Regardless of new implementations, perception management is key. Transparency and communication can ease passenger anxiety and restore trust. Pre-pandemic, “PPE” wasn’t a part of everyday vernacular. Likewise, passengers haven’t historically been interested in the functional details of the cabin environment. Now, in contrast to the inattentiveness during pre-take-off safety demos, we’re confident that ears are perked for knowledge of the airflow and filtration system, cleaning procedures, and other safety aspects of their carriers. Is it true that I’m breathing recycled air? It’s not. We know this. Passengers need to know, too.
So Where Is the Business?
The Red Cabin panel drew insights from China, which has seen a 60% recovery in domestic flights. Aside from the United States’, few airlines serve such a vast domestic market. Domestic markets will recover more quickly, not just because of the easing of travel restrictions, but because they can better optimize and mobilize the public.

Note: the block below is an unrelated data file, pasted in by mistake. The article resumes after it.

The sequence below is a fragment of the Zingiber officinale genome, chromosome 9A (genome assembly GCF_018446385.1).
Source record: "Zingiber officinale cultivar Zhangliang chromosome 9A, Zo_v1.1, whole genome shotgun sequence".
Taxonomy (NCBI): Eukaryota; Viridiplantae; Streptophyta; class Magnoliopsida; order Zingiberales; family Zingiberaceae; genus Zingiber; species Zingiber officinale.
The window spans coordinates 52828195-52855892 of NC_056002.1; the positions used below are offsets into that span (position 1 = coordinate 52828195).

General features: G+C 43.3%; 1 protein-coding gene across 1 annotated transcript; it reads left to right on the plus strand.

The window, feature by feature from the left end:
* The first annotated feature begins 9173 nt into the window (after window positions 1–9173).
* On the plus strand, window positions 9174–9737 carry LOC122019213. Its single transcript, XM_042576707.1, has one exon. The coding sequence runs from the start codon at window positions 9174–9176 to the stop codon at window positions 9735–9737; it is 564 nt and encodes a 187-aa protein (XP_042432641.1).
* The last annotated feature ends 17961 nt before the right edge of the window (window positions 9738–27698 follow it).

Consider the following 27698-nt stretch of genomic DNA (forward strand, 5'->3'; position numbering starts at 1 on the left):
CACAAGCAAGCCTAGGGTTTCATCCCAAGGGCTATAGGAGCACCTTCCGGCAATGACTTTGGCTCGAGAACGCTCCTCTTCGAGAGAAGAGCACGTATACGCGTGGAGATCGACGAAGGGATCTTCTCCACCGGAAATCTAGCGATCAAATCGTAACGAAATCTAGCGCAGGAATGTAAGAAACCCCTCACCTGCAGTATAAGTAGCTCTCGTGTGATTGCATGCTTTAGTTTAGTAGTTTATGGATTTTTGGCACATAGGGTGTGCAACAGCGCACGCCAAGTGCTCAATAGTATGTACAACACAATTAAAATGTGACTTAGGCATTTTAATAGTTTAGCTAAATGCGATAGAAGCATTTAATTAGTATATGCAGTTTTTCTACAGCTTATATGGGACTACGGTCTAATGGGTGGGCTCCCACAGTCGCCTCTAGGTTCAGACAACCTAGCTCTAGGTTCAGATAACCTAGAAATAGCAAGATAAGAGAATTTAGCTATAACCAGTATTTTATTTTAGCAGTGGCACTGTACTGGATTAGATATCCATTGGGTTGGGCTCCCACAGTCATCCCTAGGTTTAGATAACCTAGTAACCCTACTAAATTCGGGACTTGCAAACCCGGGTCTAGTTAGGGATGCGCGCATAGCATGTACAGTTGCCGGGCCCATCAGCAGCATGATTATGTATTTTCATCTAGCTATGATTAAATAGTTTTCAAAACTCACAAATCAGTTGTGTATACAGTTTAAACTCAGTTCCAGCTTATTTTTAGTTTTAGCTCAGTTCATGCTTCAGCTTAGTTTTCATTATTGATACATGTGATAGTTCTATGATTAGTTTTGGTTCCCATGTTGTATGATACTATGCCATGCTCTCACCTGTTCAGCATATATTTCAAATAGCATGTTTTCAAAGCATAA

International traffic will be slower to recover. Multilateral agreements for international travel experiences are challenging. EU airlines, for example, are part of a complex patchwork of regulations. International services aren’t flying at the rate of US carriers, but they’re watching closely and drawing insights to minimize risk, restore trust, and instill a sense of security.
COVID-19 aside, imagining the airline and aviation world a generation from now is foggy, as biofuels, flying cars, and electric-powered aircraft are within our peripheral--like regular temperature checks. There’s pandemic PTSD. But there’ve been other jolts to the winged system that have reshaped and will continue to reshape the air travel experience. Airlines and aviation have a unique metabolism. There are opportunities for positive, sustainable change. Reach out to our team at firstname.lastname@example.org to learn more.